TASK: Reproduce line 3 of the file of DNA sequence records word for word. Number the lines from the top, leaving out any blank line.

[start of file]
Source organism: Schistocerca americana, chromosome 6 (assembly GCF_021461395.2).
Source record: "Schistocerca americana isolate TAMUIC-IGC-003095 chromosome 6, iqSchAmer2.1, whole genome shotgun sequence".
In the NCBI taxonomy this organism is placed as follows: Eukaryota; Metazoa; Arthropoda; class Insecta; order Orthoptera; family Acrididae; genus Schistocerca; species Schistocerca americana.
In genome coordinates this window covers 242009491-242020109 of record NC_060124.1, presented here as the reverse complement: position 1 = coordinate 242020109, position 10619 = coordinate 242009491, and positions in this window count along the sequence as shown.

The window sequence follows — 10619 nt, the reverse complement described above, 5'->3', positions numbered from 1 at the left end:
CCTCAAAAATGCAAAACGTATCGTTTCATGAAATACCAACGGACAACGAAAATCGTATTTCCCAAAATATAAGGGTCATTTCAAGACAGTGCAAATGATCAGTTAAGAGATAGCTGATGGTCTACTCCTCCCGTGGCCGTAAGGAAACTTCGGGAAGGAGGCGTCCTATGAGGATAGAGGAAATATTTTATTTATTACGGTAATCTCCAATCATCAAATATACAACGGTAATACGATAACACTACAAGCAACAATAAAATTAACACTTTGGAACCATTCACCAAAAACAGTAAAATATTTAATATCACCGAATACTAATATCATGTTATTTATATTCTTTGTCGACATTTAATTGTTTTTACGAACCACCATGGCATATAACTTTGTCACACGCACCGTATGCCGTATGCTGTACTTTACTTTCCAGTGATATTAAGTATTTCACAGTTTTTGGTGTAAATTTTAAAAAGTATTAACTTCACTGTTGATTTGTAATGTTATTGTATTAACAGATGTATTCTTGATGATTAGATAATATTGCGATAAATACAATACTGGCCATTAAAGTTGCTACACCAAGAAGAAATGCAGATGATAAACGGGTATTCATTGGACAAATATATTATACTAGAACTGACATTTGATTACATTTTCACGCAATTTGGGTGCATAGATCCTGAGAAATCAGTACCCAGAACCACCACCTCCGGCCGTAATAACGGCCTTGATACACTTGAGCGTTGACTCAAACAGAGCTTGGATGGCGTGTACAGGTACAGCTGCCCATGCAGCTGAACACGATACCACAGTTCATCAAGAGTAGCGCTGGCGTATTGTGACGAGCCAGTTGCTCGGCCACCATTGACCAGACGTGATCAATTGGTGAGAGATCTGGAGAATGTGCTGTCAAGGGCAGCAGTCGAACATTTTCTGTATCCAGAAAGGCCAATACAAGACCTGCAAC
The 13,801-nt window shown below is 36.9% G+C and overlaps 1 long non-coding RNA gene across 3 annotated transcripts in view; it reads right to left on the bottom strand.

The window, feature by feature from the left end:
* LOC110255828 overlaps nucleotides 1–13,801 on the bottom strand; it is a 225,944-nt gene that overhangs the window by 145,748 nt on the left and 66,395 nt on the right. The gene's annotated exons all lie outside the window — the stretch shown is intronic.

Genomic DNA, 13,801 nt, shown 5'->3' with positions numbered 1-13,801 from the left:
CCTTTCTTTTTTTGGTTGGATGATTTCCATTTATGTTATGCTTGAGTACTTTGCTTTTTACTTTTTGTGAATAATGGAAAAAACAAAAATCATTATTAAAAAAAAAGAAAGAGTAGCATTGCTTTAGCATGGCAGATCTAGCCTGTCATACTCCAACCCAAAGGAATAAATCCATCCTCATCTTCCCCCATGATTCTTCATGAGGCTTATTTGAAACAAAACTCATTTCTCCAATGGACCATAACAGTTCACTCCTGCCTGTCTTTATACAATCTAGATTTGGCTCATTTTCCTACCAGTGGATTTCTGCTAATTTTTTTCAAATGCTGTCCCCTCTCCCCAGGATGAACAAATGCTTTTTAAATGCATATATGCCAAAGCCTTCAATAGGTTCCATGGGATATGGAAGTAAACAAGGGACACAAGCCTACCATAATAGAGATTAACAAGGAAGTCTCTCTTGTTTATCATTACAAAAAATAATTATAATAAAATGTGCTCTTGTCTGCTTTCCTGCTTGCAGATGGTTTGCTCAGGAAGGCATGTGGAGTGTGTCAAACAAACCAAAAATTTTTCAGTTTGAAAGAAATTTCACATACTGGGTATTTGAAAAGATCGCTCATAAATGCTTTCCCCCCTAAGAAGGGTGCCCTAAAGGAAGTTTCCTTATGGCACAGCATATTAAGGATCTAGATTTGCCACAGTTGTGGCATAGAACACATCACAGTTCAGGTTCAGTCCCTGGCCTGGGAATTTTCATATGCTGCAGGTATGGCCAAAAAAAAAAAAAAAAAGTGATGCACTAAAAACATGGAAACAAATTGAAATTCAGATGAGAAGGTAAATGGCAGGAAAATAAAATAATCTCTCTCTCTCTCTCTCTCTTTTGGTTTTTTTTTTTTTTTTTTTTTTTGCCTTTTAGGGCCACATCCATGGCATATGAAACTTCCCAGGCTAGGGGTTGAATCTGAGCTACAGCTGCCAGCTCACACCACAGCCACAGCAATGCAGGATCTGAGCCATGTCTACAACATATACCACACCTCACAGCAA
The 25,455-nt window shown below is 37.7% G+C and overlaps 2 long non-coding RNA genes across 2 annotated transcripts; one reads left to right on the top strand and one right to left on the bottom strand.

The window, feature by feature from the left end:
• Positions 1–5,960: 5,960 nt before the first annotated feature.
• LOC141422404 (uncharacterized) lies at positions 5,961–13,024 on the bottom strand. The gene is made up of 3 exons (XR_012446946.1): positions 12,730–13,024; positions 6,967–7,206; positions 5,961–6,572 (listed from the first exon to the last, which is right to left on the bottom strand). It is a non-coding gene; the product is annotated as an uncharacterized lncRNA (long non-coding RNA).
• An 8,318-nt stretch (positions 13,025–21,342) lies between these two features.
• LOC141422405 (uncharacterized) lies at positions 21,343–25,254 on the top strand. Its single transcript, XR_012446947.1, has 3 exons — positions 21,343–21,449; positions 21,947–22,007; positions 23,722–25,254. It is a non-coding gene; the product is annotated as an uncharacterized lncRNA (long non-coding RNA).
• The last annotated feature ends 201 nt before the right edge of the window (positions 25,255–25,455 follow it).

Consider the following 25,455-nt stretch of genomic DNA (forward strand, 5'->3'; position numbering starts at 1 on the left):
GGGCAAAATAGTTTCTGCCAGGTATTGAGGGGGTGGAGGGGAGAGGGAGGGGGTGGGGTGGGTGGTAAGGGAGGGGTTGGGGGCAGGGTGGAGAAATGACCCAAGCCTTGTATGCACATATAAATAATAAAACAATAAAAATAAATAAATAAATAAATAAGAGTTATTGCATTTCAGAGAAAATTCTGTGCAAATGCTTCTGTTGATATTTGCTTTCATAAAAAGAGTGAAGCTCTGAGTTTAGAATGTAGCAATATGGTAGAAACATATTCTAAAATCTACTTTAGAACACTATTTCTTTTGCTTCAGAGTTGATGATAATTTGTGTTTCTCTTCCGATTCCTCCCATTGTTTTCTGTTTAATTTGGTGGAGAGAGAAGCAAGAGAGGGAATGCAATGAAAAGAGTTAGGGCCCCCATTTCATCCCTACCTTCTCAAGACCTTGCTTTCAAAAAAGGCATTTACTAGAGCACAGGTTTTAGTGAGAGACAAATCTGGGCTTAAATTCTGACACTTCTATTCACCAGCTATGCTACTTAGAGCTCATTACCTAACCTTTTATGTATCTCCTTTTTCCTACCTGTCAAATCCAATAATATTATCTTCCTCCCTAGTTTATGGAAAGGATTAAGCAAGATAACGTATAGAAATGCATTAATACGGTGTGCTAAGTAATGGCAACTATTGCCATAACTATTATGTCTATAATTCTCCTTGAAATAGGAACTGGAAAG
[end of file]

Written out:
In the NCBI taxonomy this organism is placed as follows: Eukaryota; Metazoa; Arthropoda; class Insecta; order Orthoptera; family Acrididae; genus Schistocerca; species Schistocerca americana.